Fairness and transparency are the cornerstone of any successful DPA so the decision to impose reporting restrictions and to include within the DPA the name and alleged wrongdoing of individuals, as if they had already been found guilty, is concerning. The harm caused to the executives as a result of the investigation is hard to overstate: the reputational damage, financial loss, and emotional stress brought on by their dismissals, and the two trials, are substantial and profoundly unjust. The publication of the DPA serves only to undermine the court rulings made in the case, and impugn their reputations further. The fact that such an injustice arises from an agreement to which the executives would not have been party is just one example of the inequality that arises in corporate and individual trials of this nature. Withholding publication of a DPA until the conclusion of a connected criminal trial into individual wrongdoing is insufficient to rebalance the prejudice caused to those wrongly identified.  

Will this verdict serve as a catalyst for the SFO to change tack? This is only the fourth DPA secured by the SFO since their introduction by the Crime and Courts Act in 2014, and the teething problems are self-evident. It remains unclear why the SFO chose to identify individuals within the DPA Statement of Facts. This is compounded by the fact that the court appears to have no power to retrospectively vary a DPA or to remove references to individuals wrongly identified in it; the executives did try to apply directly to Sir Brian Leveson, the judge who approved the DPA, to redact their details in the light of the acquittals but were unsuccessful. There is scant information in any of the guidance, policy and protocols published by the SFO on the protections afforded to individuals wrongly associated with corporate crime but who are named in a DPA – a fundamental issue that appears to have been omitted from the legislation.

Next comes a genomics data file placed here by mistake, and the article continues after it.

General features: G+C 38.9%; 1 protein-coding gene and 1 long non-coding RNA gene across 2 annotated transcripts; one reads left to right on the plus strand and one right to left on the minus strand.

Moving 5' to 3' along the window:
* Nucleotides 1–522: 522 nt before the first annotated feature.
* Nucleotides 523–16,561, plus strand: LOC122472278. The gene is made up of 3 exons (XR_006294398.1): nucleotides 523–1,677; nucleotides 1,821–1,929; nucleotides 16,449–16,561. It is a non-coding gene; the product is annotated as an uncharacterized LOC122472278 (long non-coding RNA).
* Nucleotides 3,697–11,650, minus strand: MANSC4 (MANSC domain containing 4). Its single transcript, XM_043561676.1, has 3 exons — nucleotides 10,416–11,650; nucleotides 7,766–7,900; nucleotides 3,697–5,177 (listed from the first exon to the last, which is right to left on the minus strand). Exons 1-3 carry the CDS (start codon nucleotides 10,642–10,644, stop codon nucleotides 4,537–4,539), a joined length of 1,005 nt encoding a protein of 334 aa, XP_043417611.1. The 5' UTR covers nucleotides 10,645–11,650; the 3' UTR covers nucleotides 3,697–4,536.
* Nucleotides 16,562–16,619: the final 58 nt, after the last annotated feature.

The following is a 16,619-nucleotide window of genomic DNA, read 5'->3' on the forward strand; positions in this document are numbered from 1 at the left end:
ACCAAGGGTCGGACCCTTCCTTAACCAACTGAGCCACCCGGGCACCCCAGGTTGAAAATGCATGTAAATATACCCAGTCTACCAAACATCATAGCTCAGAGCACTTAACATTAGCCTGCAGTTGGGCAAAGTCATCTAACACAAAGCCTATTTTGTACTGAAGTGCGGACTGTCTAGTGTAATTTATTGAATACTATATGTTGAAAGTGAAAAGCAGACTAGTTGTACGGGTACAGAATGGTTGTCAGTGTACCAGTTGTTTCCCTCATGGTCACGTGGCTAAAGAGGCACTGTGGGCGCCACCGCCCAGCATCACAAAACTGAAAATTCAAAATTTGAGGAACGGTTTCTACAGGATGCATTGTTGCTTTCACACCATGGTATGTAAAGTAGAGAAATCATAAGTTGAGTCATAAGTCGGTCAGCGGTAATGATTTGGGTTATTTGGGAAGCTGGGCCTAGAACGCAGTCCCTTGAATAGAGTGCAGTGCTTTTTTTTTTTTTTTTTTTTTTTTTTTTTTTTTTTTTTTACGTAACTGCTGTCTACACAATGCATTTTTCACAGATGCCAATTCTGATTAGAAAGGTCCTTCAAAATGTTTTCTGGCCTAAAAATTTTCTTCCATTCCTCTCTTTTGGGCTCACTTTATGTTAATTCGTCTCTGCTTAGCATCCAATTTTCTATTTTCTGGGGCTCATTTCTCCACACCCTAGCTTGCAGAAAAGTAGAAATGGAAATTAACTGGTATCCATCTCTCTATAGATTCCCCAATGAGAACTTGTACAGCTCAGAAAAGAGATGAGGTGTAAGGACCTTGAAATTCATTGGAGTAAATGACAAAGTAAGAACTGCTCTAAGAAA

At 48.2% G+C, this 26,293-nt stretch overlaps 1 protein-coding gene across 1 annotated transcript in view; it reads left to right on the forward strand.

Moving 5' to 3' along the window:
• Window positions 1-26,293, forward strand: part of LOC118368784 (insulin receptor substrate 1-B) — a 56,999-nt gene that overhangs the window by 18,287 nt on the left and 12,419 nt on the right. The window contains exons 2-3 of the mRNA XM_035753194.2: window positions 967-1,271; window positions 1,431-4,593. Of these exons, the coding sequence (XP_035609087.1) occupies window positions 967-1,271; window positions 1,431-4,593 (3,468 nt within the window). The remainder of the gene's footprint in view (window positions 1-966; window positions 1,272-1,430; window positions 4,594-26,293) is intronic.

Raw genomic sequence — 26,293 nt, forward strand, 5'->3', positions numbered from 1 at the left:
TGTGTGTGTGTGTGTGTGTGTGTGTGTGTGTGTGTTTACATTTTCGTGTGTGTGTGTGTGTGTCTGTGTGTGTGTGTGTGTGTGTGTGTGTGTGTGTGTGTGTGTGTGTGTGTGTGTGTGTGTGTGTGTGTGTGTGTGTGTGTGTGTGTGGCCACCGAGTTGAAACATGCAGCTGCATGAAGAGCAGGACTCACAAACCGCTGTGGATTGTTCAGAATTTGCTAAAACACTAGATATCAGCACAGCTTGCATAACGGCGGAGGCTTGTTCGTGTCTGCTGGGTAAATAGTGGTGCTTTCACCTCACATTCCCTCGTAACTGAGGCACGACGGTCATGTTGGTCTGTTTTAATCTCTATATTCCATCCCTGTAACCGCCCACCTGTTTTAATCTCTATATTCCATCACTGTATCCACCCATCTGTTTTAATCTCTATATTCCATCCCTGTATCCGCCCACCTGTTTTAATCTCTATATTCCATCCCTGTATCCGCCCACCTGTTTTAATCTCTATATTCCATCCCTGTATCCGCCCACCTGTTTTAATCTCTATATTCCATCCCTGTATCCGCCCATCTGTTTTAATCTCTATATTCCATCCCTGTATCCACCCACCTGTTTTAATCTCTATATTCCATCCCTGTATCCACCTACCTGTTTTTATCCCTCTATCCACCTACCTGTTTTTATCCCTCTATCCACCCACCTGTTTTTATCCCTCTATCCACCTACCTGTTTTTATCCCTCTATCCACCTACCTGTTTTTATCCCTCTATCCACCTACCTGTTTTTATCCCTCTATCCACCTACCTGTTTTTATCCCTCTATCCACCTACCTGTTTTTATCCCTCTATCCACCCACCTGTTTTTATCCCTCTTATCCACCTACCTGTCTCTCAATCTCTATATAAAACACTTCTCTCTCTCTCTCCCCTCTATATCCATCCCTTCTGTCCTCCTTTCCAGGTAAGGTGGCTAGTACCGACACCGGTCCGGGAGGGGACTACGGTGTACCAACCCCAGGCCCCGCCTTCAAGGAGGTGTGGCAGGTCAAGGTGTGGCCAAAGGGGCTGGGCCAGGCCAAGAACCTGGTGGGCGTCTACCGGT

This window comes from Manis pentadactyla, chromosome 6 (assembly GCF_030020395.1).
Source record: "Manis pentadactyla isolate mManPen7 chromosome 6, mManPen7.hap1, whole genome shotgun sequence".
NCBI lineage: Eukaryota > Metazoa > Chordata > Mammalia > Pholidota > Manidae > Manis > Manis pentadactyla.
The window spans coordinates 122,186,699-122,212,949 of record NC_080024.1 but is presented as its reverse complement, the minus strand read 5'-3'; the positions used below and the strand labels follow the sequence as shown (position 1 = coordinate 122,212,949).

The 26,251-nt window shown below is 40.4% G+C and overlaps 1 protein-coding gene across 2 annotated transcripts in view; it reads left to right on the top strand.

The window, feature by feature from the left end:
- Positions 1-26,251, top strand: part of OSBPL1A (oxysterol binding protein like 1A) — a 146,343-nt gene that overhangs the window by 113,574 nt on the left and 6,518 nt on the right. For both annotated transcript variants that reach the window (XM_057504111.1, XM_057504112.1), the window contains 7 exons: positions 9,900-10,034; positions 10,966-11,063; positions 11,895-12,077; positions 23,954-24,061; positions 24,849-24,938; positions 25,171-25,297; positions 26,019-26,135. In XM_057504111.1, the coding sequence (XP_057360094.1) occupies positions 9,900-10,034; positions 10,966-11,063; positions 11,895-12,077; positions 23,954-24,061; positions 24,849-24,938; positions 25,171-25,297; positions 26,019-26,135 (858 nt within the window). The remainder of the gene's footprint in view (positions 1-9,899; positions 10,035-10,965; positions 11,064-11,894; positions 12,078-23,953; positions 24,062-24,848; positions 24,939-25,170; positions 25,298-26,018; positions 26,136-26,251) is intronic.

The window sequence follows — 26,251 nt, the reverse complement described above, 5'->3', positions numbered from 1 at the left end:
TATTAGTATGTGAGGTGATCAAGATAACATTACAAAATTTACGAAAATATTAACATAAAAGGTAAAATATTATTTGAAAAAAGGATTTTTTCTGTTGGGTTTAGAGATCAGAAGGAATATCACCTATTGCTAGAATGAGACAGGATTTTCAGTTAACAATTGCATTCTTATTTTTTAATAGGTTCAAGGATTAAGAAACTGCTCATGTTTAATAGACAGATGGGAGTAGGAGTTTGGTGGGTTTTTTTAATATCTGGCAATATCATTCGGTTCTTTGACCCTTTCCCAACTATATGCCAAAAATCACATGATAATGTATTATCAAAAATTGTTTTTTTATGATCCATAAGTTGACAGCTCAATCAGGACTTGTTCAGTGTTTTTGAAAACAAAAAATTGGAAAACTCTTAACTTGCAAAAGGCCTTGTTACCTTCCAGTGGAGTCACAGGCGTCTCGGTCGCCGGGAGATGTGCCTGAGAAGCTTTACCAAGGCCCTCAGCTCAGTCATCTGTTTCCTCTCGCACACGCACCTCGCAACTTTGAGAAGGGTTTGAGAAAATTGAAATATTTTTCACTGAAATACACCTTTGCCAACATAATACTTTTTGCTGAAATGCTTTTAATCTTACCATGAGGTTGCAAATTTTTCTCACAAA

Even if the DPA regime is not remodelled to afford third parties better protections, the SFO should carefully weigh up the potential prejudice to individuals before deciding if it is in the interest of justice for individuals to be named in future DPAs. If the SFO is to move towards a greater use of the US-style tactic of persuading insiders to cooperate with investigators in return for immunity or leniency, as indicated last year by new SFO director Lisa Osofsky, then it must ensure that it adequately addresses the criticisms that have arisen in this case. The Tchenguiz case shows that there is authority for individuals, who have suffered as a result of an SFO investigation, to seek damages for such failures. 

Rogberg’s acquittal may not be the end of the matter. A failure to approach the use of DPAs differently could bring serious consequences for the SFO in the future.


Maria Cronin is a partner and Craig Hogg a trainee solicitor at Peters & Peters, London